Organization and detail are hallmarks of Eileen Goldenberg's journaling. She has sold completed
sketchbooks to collectors. The lovely leader bound ones are handmade by a bookmaker.

Friend and fellow artist Toby Sisson lives in Worcester Massachusetts where she is Assistant Professor of Studio Art at Clark University. When Toby saw my interest in journaling she was generous to share with me a PowerPoint of artist sketchbooks she uses with her students. Here are a few examples I found of interest:

A selection of artist books and pages Toby Sisson uses in teaching her students the importance of journals.
I like the tactile and visual qualities of the assemblage piece.
"I do know that it's been a crucial and constant part of my studio practice. My sketchbooks are where I can feel safe placing the barest glimmer of an idea, the faintest whiff of what may (or may not) become something real and possibly seismic to my work. I really cannot imagine not having a sketchbook near, always at the ready, just in case. you can quote me on that!" Toby Sission

Jeffrey Hirst is prolific in several areas with work in both two and three dimensions that often takes the form of installation. In Jeffrey's artist statement he says,  
" I create shaped abstract paintings that function as fragments and are often exhibited as installations where the sum of the parts is greater than the whole. " Jeffrey Hirst
The selections of the working images he sent, directly reflect his statement about fragments and parts rendering something larger than the whole. Here I am showing a group of finished works in the first three images with a selection of working images below.
Finished panels by Jeffery Hirst.

Selections of working images  from sketchbook pages by Jeffery Hirst.

Ann Stoddard's journals accumulated on her bookcase.
Ann Stoddard, director of the Harper Gallery at Presbyterian College in Clinton, SC, works in a variety media developing relief paintings, sculpture and installations. I have know Ann for many years and her interest in journaling parallels my own. She shared a photo of her sketchbooks assembled on a small bookcase. An avid collector, Ann notes in her artist statement, "I cannot help myself but create and explore and for some reason there is a common denominator that resurfaces; it is associated with quilts, with cutting, piecing, sections of memory, patterns…Ann Stoddard.  That idea of piecing, assembling, and seeing something develop from those parts is the thread that binds us all as artists.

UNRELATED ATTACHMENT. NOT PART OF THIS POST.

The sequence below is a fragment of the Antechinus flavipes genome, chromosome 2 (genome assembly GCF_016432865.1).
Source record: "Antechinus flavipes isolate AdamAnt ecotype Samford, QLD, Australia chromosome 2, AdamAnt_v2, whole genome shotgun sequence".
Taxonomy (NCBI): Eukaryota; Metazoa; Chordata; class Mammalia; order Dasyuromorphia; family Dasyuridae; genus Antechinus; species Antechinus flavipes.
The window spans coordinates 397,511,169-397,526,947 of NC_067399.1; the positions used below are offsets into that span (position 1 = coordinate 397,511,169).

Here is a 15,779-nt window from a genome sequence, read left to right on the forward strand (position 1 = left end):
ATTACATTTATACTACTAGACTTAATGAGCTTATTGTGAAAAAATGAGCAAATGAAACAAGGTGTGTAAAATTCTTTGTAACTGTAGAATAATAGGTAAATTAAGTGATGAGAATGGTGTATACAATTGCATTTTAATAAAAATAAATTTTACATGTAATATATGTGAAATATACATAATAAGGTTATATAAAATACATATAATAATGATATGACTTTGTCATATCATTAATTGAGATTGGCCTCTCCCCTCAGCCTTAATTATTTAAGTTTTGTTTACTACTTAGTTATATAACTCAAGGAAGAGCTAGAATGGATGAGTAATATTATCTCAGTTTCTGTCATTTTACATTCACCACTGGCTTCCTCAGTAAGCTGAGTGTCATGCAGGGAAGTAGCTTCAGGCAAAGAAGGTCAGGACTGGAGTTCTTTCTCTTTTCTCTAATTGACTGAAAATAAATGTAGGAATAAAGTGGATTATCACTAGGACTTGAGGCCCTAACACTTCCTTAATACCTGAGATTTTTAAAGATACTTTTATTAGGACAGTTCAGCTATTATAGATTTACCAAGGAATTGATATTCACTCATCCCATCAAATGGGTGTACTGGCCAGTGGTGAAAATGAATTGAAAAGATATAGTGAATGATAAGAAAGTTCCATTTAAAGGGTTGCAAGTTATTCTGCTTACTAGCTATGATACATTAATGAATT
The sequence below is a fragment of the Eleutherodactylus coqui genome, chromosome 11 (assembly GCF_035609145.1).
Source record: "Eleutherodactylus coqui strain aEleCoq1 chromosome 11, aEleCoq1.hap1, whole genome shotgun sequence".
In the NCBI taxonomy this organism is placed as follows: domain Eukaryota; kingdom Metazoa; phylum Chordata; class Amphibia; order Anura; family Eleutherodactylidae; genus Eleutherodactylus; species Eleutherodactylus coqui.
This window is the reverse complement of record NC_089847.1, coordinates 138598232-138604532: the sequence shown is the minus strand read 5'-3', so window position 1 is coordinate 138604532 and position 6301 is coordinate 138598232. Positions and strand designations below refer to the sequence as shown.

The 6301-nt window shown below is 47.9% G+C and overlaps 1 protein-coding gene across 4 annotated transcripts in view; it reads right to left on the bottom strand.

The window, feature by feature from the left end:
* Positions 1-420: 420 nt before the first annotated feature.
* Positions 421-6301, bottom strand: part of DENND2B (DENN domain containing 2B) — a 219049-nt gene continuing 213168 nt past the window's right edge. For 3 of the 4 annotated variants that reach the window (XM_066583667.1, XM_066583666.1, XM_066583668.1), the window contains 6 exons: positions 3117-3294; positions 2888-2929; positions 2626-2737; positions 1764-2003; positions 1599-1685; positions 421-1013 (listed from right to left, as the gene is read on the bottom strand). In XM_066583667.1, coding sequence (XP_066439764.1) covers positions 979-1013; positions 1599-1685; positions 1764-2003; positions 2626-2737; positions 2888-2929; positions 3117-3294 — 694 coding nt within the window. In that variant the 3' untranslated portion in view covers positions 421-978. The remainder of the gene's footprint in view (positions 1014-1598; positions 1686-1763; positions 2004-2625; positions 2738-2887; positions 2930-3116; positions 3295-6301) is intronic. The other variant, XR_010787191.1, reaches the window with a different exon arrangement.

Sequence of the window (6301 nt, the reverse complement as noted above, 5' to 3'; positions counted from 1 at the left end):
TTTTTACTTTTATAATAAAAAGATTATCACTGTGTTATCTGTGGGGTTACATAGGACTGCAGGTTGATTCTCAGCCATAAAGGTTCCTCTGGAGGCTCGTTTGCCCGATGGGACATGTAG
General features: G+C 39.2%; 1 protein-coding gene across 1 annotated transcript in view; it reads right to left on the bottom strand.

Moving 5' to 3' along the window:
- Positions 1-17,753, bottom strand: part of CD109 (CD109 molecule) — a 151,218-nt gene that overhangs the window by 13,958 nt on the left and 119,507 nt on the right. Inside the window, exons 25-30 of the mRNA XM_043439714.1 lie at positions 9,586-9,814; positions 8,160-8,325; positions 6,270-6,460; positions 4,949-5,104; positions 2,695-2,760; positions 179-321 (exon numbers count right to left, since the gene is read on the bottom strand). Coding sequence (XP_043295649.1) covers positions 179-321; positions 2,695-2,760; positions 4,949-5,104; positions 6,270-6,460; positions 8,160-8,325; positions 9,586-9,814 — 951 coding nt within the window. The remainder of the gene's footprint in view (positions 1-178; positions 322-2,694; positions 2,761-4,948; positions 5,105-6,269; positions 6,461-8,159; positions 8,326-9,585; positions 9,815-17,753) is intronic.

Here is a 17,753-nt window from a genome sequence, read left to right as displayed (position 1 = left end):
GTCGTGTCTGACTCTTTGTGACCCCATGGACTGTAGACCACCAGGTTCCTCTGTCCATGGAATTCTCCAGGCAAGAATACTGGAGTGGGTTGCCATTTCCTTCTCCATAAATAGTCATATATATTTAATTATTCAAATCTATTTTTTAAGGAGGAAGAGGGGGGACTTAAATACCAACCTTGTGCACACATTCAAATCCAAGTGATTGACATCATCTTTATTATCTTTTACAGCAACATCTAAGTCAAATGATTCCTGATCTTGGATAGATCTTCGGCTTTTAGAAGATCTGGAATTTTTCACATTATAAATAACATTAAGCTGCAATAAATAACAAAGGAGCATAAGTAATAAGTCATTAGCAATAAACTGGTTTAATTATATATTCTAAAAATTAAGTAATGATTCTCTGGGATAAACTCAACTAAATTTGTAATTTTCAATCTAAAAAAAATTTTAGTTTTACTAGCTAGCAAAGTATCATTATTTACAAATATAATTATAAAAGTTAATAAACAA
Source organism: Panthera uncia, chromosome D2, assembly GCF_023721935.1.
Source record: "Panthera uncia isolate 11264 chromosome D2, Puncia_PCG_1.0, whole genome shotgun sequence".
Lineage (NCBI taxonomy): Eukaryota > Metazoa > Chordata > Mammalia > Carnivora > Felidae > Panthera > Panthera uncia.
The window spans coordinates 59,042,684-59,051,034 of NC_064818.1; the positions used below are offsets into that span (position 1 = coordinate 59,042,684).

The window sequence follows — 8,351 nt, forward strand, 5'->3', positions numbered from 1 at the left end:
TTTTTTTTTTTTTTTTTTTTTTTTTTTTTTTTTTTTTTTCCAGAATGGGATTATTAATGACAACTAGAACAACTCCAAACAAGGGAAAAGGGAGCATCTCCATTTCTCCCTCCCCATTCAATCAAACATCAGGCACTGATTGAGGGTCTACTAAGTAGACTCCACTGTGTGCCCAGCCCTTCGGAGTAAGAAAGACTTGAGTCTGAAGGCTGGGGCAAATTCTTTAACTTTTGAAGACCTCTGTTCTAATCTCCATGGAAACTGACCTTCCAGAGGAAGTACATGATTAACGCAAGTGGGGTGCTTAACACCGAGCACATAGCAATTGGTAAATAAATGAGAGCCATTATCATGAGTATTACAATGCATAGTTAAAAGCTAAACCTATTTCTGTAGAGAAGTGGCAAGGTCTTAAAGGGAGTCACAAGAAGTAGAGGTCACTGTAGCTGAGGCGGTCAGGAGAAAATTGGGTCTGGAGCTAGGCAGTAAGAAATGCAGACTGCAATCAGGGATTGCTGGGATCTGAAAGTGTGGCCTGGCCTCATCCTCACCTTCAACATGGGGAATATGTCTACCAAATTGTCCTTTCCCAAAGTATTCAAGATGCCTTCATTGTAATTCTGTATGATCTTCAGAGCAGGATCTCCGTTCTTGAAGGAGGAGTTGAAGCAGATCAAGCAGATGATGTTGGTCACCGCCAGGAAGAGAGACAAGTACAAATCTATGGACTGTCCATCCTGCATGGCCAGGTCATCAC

There are thousands of journals and sketchbooks in closets, attics, garages and studios. They hold insights to their makers and maintain secrets that will never be deciphered. I hope this post has given you fresh eyes toward the collection of material we use to create, and might just spur you to get out your books and look back at the journey traveled.  

My thanks to the artists that were willing to share their personal sketches and journals.

Happy sketching !!


  1. Great examples of using journals and notebooks to "catch" and develop ideas.

    1. Thanks Terry and so glad you participated in this topic!

  2. Great post Jane….love the examples as I also like to keep journals to document all things artistic. They are often the most freeing form of art as depicted by the works of art you have included here. Warmly, Erica

    1. Erica, thank you for your interest and comment. I hope this will inspire others to look at their journals with a keener eye.